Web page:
The marriage between the parties was solemnized on 5th December, 2000 as per Hindu Rites and Customs whereafter both of them were living together as husband and wife at Jamshedpur. No child was born out of the wedlock. It was detected sometime in May, 2003 that the respondent-wife was suffering from a disease when she was advised to undergo treatment at Tata Memorial Hospital at Mumbai for suspected case of Cancer. The husband undertook the expenses for the treatment but there were no signs of improvement. The respondent’s family took her back from her matrimonial home on 18th May, 2005 and thereafter she has been residing there. On 29th October, 2008 she along with her mother Smt. Rama Guha took all her articles and belongings to her parental house. The family of the respondent knew that she was suffering from Tumor in her ovary which is a incurable disease with no chance of recovery. The respondent deserted the petitioner-husband without any fault on his side for which he has been suffering since 2005. Neither he has condoned the act of desertion or cruelty nor has he connived with the respondent. The cause of action for institution of the suit arose lastly on 18th May, 2005 when both the parties had resided together at their conjugal home in Jamshedpur. The husband prayed for a decree of divorce on the ground of desertion (inadvertently typed as dissolution), cruelty and incurable disease together with cost. During the course of the trial which proceeded ex parte, the petitioner/husband adduced three witnesses. P.W.1-petitioner himself, P.W.2-Rajesh Narayan, a close friend of the petitioner and P.W.3-Ajay Kumar. No one turned up on behalf of the respondent to cross-examine these witnesses. The following list of documents were filed on behalf of the petitioner namely, (i) photocopy of letter dated 13th August, 2003 of Dr. M. Roy, A.G.M. Medical Services to the Director, Tata Memorial Hospital, Mumbai; (ii) photocopy of advance payment voucher dated 13th August, 2003; (iii) photocopy of credit card No. 5455 dated 19th August, 2003 issued by Tata Memorial Hospital, (iv) photocopy of letter dated 26th November, 2004 issued by Dr. M. Roy, A.G.M., Medical Services, Tata Motors. The appellant examined himself and supported the case set up through his plaint. He further stated that since 18th May, 2003 respondent was suffering from different diseases and when the local doctors suspected her suffering from Cancer she was referred to Tata Memorial Hospital, Mumbai and treated there. He further deposed that the respondent’s family took her back to her matrimonial home and from that period she was residing there and till now she is living at her parental home. Other witnesses have also reportedly deposed in favour of the petitioner’s case. The learned Trial Court disbelieved the case of the petitioner for dissolution of the marriage on the ground that she was suffering from incurable disease as there is no such ground permissible under Section 13 of the Hindu Marriage Act, 1955. From the evidence adduced on behalf of the petitioner, it did not appear to the learned Family Court that the respondent-wife ever treated him with cruelty rather she was suffering from different diseases. The learned Trial Court also discussed the plea of the petitioner on the point of desertion and came to a finding that there is no evidence on record to show that the respondent-wife ever withdrew from the matrimonial obligations. Therefore, it held that the petitioner had failed to establish the aforesaid grounds for dissolution of marriage.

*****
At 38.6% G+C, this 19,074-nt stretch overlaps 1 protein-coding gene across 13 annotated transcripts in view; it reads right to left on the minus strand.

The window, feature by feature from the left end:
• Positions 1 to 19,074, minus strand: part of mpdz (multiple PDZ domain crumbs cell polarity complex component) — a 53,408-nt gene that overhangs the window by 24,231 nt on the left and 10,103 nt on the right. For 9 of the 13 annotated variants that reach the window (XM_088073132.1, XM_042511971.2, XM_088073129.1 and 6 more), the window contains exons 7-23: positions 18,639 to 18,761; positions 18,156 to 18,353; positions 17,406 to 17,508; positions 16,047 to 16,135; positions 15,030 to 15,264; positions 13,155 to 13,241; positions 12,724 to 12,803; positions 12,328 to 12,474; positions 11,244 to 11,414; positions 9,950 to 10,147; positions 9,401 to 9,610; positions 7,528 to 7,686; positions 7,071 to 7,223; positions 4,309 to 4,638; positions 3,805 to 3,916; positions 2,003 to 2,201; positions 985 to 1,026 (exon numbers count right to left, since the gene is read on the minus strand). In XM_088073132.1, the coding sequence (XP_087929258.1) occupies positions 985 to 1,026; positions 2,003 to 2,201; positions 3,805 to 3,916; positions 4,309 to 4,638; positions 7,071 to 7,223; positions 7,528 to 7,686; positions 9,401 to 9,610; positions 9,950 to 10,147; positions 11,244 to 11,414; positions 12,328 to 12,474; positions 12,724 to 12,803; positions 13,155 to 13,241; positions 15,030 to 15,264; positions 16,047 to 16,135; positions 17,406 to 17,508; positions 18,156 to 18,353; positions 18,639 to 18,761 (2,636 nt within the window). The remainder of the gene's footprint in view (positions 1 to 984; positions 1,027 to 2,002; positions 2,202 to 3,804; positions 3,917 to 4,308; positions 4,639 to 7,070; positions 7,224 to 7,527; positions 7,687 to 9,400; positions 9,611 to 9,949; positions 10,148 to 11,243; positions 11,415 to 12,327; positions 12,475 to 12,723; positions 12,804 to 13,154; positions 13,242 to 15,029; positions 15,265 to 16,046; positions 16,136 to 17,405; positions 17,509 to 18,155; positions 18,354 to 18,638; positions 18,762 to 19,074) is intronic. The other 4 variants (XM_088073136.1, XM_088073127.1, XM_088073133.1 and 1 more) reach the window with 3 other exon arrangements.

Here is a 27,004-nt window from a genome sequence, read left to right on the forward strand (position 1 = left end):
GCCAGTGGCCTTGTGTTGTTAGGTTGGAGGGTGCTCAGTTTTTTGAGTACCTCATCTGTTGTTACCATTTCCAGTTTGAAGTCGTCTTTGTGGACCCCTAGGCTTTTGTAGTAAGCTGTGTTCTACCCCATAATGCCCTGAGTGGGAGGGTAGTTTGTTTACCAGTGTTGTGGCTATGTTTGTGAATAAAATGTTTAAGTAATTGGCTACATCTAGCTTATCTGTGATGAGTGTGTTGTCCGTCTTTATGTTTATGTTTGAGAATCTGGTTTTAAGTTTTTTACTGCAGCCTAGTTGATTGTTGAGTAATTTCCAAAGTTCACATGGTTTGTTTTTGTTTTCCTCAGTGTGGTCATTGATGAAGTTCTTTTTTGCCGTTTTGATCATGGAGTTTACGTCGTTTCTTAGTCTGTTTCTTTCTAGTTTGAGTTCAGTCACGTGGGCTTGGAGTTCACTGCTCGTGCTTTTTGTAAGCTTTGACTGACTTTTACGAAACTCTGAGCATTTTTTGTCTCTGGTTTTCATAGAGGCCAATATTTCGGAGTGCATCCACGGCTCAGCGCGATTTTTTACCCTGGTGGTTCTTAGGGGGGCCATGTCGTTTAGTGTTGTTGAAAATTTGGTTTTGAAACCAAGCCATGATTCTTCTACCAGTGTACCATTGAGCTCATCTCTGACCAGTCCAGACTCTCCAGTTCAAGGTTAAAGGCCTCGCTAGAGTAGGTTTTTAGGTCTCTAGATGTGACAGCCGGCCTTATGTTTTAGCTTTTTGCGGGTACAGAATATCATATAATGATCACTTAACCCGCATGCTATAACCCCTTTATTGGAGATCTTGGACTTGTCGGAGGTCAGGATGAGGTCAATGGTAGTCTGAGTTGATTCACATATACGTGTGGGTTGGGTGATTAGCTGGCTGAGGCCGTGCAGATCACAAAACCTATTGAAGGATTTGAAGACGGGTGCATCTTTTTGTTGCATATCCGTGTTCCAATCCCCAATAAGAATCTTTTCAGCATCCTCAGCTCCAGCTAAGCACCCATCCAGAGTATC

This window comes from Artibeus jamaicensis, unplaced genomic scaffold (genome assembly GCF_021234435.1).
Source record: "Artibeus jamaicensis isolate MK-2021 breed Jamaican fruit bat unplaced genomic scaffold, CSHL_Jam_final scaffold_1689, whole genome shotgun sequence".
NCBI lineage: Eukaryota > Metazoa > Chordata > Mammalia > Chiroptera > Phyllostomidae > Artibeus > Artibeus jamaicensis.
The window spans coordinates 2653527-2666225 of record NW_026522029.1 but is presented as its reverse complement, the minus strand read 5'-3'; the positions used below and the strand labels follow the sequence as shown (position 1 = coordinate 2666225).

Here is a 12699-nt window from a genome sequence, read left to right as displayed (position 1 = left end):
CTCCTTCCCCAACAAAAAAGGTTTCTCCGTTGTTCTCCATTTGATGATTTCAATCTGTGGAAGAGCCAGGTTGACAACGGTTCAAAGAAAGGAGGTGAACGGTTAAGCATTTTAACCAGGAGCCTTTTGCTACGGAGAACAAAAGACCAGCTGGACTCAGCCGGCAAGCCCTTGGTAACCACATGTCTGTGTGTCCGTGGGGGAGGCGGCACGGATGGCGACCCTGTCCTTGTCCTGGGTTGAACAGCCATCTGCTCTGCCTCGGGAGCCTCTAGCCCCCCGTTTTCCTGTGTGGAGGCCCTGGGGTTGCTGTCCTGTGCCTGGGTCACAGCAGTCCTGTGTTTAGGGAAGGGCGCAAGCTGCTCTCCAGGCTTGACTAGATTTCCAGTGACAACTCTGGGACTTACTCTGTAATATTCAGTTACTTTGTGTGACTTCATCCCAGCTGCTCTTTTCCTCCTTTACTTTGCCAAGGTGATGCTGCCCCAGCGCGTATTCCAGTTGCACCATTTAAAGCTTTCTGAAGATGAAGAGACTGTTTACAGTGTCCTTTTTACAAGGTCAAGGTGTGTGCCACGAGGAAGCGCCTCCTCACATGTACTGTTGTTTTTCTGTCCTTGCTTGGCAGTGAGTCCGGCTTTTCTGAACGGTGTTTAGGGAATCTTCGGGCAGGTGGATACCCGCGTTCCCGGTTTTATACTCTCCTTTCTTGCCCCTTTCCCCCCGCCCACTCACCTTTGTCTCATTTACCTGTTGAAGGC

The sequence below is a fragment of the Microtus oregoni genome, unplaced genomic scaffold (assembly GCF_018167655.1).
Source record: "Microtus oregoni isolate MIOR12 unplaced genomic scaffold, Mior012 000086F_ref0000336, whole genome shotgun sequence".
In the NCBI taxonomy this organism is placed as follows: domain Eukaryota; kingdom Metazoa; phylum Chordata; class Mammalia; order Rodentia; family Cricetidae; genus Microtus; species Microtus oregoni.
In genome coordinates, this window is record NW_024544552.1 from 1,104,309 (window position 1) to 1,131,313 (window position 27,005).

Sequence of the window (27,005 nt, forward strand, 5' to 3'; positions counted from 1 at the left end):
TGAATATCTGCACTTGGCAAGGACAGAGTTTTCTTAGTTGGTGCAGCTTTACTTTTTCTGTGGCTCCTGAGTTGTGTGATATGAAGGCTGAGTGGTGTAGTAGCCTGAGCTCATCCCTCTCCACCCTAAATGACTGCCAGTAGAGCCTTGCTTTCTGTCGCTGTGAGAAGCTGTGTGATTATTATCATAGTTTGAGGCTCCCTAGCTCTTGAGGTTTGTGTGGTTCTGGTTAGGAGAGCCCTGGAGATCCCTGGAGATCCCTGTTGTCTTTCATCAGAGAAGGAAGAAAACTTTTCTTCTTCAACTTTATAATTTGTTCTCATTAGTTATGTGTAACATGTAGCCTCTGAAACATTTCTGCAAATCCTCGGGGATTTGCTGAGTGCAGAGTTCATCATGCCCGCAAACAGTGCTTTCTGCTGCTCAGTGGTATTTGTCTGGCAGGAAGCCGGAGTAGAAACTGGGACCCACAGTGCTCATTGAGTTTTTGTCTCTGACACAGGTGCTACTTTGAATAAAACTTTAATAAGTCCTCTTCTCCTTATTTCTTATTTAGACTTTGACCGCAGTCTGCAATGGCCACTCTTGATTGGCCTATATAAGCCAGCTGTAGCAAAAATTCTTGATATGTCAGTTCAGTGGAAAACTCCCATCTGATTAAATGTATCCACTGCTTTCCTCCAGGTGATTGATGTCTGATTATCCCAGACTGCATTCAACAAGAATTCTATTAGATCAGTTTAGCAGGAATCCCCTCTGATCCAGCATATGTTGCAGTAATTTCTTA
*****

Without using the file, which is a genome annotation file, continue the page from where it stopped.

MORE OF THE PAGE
4. Learned Senior Counsel for the appellant has fervently submitted that leaving of matrimonial home from December, 2005 on the part of the respondent without any cause till date is sufficient to establish the plea of desertion. Desertion in such a manner would also amount to mental cruelty. The intention of the respondent not to continue with the matrimonial relationship can easily be inferred in the undisputed facts of the case and the material evidence on record. The conduct of the respondent-wife shows that she has shown no interest even in appearing before the learned Trial Court or this Court to contest the claim of the petitioner/appellant for divorce on these grounds. The respondent-wife does not seems to be interested in maintaining any conjugal life with the appellant/husband. In these circumstances, the marriage has irretrievably broken down also which can be a ground for dissolution of the marriage. Learned Senior Counsel for the appellant has relied upon the judgment rendered by the Apex Court reported in I (2002) DMC 177 (SC)=I (2002) SLT 103=(2002) 2 SCC 73 in the case of Savitri Pandey v. Prem Chandra Pandey. Reliance has also been placed on the judgments of the Apex Court in the case of Geeta Jagdish Mangtani v. Jagdish Mangtani reported in II (2005) DMC 492 (SC)=VII (2005) SLT 137=(2005) 8 SCC 177; Samar Ghosh v. Jaya Ghosh reported in I (2007) DMC 597 (SC)=IV (2007) SLT 76=II (2007) CLT 72 (SC)=(2007) 4 SCC 511 and in the case of Malathi Ravi, M.D. v. B.V. Ravi, M.D. reported in II (2014) DMC 483 (SC)=210 (2014) DLT 733 (SC)=V (2014) SLT 675=(2014) 7 SCC 640 in support of his submission that intentional permanent forsaking and abandonment of one spouse by the other without others consent and without reasonable cause clearly fulfills the ingredients of desertion and entitles the appellant to seek a decree of divorce. Sustained and studied neglect, indifference or total departure from the normal standard of conjugal kindness over a period of time would in itself amount to cruelty and lack of sensitivity leading to mental cruelty upon the husband/appellant which also stand established in the facts and circumstances of the case. Therefore, this Court could be justified in decreeing the suit by dissolution of the marriage.